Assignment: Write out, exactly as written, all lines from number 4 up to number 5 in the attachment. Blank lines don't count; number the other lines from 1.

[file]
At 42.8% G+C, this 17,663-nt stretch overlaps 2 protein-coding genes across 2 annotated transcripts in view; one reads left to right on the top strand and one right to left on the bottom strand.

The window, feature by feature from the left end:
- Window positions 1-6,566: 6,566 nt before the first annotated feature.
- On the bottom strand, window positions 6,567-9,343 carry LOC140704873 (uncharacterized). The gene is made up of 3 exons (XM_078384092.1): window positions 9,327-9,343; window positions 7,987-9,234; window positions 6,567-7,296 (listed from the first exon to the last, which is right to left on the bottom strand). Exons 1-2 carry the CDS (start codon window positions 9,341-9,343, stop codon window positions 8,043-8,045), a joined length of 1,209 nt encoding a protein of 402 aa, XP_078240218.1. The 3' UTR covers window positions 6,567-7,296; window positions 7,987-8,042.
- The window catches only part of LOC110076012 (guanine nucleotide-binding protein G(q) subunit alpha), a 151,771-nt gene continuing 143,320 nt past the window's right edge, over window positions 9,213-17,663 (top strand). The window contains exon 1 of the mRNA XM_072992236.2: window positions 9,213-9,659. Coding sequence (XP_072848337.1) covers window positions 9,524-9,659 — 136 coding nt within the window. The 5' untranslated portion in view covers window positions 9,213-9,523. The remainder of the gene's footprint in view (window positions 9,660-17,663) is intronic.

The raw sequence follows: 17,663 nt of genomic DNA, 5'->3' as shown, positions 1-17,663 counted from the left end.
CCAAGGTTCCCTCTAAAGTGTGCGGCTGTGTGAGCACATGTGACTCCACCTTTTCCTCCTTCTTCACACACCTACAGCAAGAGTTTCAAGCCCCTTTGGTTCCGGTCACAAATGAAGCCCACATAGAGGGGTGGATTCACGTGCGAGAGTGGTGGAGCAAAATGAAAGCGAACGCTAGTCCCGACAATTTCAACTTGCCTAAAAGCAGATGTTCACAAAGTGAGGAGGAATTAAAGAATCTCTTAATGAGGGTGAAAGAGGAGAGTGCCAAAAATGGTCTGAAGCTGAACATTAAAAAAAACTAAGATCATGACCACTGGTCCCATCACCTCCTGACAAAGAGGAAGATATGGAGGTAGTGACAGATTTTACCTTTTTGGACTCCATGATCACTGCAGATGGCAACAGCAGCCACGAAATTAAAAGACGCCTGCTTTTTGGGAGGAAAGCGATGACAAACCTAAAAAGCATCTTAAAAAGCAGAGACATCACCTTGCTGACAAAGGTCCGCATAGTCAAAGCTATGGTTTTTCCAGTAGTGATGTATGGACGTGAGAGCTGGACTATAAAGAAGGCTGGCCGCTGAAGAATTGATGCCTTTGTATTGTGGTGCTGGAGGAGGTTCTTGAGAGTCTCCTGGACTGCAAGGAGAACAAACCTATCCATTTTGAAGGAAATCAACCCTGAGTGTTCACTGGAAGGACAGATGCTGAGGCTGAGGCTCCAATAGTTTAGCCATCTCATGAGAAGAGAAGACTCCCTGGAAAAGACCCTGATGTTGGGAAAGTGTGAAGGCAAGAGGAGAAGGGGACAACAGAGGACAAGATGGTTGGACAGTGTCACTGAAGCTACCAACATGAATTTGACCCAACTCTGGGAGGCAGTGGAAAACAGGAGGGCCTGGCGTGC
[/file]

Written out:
- On the bottom strand, window positions 6,567-9,343 carry LOC140704873 (uncharacterized). The gene is made up of 3 exons (XM_078384092.1): window positions 9,327-9,343; window positions 7,987-9,234; window positions 6,567-7,296 (listed from the first exon to the last, which is right to left on the bottom strand). Exons 1-2 carry the CDS (start codon window positions 9,341-9,343, stop codon window positions 8,043-8,045), a joined length of 1,209 nt encoding a protein of 402 aa, XP_078240218.1. The 3' UTR covers window positions 6,567-7,296; window positions 7,987-8,042.
- The window catches only part of LOC110076012 (guanine nucleotide-binding protein G(q) subunit alpha), a 151,771-nt gene continuing 143,320 nt past the window's right edge, over window positions 9,213-17,663 (top strand). The window contains exon 1 of the mRNA XM_072992236.2: window positions 9,213-9,659. Coding sequence (XP_072848337.1) covers window positions 9,524-9,659 — 136 coding nt within the window. The 5' untranslated portion in view covers window positions 9,213-9,523. The remainder of the gene's footprint in view (window positions 9,660-17,663) is intronic.